During preproduction, Dan Curtis lobbied the Polish Communist government tirelessly for permission to film on the grounds of the Auschwitz concentration camp, and after two years it was eventually granted, making War and Remembrance the first major commercial motion picture to be filmed there. His request was aided by the intercession of TVP1, the public Polish TV network, and the support of Poland's preeminent World War II expert, who approved the script. Curtis said that he was allowed to film at Auschwitz on the condition that the script not have "one word about Polish anti-Semitism" during the war. Filming of the miniseries began with production at Auschwitz from January to May 1986. When the Chernobyl nuclear disaster happened nearby, causing legitimate fears of fallout spreading across Scandinavia and Eastern Europe, Curtis called in nuclear scientists from the International Atomic Energy Agency in Vienna to give the location a clean bill of health, but allowed any crew members who were still afraid to wait in Munich for the production to return. The crematoriums were rebuilt adjacent to the original site, from the original German blueprints, because they had been demolished by the Nazis at the end of the war. Both Curtis and star Jane Seymour contracted pneumonia in the brutal sub-zero temperatures there. Several actual Auschwitz-Birkenau survivors were cast as extras for the Auschwitz-Birkenau selection sequence and former Auschwitz internee Branko Lustig, later a two-time Oscar-winning producer, served as assistant director on the series.
Filmed from January 1986 to September 1987, the 1,492 page script (by Earl W. Wallace, Dan Curtis, and Herman Wouk) contained 2,070 scenes. There were 757 sets: 494 in Europe, including France, Italy, Austria, Yugoslavia, Switzerland, West Germany, England, and Poland, and 263 in the United States (including Hawaii) and Canada. There were 358 speaking parts in the script; 30,310 extras were employed in Europe and 11,410 in the United States.
The series was shot in Yugoslavia in Zagreb and Osijek, where the old town district of Tvrđa, a Habsburg star-shaped fortress, was used as a primary location, doubling for the almost identical fortress town of Theresienstadt, in Czechoslovakia, which was converted by the Nazis to a Jewish ghetto. Filming took place in France throughout Paris, including the Paris Opera, where a scene from The Marriage of Figaro was staged with a 42-piece symphony orchestra and 500 extras, and Lourdes, where the production took over the Sanctuary of Our Lady of Lourdes; in West Germany in Baden-Baden and Berchtesgaden, where members of the United States Army, stationed nearby were hired as extras for some of the scenes shot at Hitler's Eagle's Nest; in Rome and Siena, Italy; London and Cambridge, England; and Vienna, Austria. Scenes set in Russia were filmed in Montreal in temperatures reaching 40 degrees below zero Celsius.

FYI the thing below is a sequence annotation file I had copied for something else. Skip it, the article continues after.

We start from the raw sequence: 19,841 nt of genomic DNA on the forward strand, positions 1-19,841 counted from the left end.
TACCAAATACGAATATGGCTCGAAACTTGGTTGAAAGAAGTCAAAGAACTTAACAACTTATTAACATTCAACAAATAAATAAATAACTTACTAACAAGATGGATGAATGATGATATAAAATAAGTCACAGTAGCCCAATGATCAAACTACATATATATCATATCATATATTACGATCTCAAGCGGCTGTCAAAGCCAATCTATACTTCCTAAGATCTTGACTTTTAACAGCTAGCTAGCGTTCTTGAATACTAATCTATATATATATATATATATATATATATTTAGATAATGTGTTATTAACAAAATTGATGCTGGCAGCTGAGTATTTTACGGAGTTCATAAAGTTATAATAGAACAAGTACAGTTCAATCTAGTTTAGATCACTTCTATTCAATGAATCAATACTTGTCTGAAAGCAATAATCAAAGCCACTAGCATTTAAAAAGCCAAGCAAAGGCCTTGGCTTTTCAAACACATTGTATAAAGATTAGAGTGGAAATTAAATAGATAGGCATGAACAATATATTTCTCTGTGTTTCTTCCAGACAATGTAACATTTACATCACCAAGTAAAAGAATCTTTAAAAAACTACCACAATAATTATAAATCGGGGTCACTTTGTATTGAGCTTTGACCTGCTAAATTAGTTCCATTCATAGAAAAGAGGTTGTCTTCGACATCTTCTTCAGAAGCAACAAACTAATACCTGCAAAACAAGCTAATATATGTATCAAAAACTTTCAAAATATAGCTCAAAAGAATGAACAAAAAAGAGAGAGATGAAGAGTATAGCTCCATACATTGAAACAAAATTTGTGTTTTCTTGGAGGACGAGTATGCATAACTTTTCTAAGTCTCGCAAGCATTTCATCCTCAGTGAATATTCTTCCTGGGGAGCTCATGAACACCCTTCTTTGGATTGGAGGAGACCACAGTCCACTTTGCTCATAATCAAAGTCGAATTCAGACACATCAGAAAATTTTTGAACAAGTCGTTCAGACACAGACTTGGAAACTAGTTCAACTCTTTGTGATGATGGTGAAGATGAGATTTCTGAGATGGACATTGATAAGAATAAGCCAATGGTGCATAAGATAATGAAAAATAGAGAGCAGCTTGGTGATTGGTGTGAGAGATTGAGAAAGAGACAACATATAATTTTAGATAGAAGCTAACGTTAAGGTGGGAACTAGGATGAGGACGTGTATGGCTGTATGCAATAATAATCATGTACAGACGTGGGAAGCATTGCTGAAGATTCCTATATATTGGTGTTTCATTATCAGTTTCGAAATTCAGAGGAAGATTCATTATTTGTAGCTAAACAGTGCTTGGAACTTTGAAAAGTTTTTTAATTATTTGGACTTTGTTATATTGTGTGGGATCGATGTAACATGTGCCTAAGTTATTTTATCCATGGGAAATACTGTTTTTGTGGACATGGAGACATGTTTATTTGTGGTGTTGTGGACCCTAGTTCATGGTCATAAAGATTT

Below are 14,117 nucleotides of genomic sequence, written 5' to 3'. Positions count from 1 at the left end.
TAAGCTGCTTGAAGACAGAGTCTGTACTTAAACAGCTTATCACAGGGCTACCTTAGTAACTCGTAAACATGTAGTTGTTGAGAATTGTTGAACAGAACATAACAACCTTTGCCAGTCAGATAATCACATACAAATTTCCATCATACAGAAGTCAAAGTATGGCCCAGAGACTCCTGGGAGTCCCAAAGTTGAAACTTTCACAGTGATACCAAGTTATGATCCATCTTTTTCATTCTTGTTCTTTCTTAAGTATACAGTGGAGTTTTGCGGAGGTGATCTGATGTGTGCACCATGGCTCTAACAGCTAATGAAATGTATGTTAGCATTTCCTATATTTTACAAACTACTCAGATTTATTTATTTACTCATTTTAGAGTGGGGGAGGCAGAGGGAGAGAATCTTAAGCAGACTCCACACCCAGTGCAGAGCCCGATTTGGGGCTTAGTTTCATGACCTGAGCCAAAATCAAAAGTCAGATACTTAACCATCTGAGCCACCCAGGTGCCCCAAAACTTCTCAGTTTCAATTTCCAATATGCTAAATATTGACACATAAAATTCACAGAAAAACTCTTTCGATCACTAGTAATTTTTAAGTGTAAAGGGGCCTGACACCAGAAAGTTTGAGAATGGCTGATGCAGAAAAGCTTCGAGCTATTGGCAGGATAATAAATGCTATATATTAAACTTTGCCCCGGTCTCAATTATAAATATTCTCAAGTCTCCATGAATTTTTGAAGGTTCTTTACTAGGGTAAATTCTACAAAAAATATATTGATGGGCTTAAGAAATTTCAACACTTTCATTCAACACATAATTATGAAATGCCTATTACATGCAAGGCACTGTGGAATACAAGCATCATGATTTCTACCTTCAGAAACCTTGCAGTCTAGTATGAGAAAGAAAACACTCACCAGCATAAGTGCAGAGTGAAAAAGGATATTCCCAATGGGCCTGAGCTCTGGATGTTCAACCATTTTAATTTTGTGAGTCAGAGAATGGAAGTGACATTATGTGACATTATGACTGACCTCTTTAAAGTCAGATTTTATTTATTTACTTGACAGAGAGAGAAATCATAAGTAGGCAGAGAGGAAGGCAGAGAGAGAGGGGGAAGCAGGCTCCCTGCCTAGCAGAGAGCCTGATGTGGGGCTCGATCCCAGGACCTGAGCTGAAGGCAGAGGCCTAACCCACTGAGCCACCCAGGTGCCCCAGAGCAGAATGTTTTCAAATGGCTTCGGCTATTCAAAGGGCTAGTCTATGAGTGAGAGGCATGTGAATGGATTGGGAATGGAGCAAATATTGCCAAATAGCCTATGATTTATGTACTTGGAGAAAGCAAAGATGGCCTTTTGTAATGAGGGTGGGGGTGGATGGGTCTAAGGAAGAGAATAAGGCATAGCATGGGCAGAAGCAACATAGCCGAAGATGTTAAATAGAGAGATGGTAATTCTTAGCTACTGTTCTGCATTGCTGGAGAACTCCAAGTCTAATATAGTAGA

In the US, the production shot extensively in and around Los Angeles. Filming also took place in Long Beach, California aboard the USS New Jersey; in Bremerton, Washington, aboard the aircraft carrier USS Lexington; in Pensacola, Florida; in Mobile, Alabama, aboard the USS Alabama; and throughout Hawaii, where a large group of warships were assembled for filming at Waianae.
|Part||Title||Original air date|
|I||"December 15–27, 1941"||November 13, 1988|
|In the aftermath of the attack on Pearl Harbor, Victor "Pug" Henry is assigned the command of a Cruiser (the Task Force Flagship), son Warren is assigned as a fighter pilot on an aircraft carrier, while son Byron is already serving as an officer on a submarine. Pug asks his wife Rhoda to reconsider her divorce plans, even though he knows about her affair with Palmer Kirby, but Pug also gets a message from Pamela Tudsbury that she wants to rekindle their relationship. Berel Jastrow is captured by the Nazis and taken to Auschwitz in Nazi occupied Poland. In Naples, Italy, Natalie Henry, her son Louis, and her Uncle Aaron Jastrow await evacuation from Europe aboard a refugee boat bound for Palestine. Werner Beck, a German diplomat and Aaron's former student at Yale, convinces them to return to Siena.|
|II||"January 27, 1942 - May 6, 1942"||November 15, 1988|
|Leslie Slote, now working at the American Legation, receives secret Nazi documents from the Wannsee Conference, but his contact is killed before providing more authentication. Beck reports to Adolf Eichmann on his plans to get Aaron to make propaganda radio broadcasts favorable to the Axis powers. Natalie makes arrangements for them to escape from Italy with an Italian Jewish family. Berel and other prisoners are forced to prepare Auschwitz for an inspection tour by Heinrich Himmler. During the tour, Himmler observes the gassing of a trainload of Dutch Jews during a tour of the camp by Rudolf Höss.|
|III||"May 26 - July 25, 1942"||November 16, 1988|
|Pug and Warren participate in the Battle of Midway, but Warren is killed during a clean-up mission. Pamela admits to Rhoda that she has feelings for Pug, but in the aftermath of Warren's death, she cannot break his lasting ties to Rhoda. Aaron and Natalie flee Italy.|
|IV||"July 25 - November 2, 1942"||November 17, 1988|
|Aaron and Natalie evade Beck and eventually escape to Marseilles, Vichy France. Rhoda tells Palmer that she has decided to stay with Pug. Byron, now serving as a diplomatic courier between Gibraltar and Vichy France, visits the American Consul General in Marseilles, who is arranging exit visas for Aaron and Natalie. Byron and Natalie reunite later that night.|
|V||"November 2 - December 1, 1942"||November 20, 1988|
|Byron and Natalie's reunion is brief, because he must return to duty. Still without the proper documents, Natalie decides to wait until it is safer to cross the border. However, Germany invades Vichy France, and Aaron and Natalie are eventually interned with other Jews. In North Africa, Alistair Tudsbury is killed when his jeep hits a landmine. At Auschwitz, Col. Paul Blobel is given a tour of the newly constructed crematoriums, and is then given Berel's work group. At the Battle of Tassafaronga (part of the Guadalcanal Campaign), Pug is forced to abandon his ship after it is heavily damaged by Japanese forces.|
|VI||"December 20, 1942 - April 3, 1943"||November 22, 1988|
|President Franklin D. Roosevelt asks Pug to go to Moscow as a military aide. There, Pug tours the Russian Front and observes how the Soviet forces are using materials obtained via the Lend-Lease policy. Aaron and Natalie are eventually moved to Baden-Baden. After Aaron becomes ill, they are rushed to Paris for emergency surgery. While he recuperates, she works at an American library, but is stunned when Beck finds her.|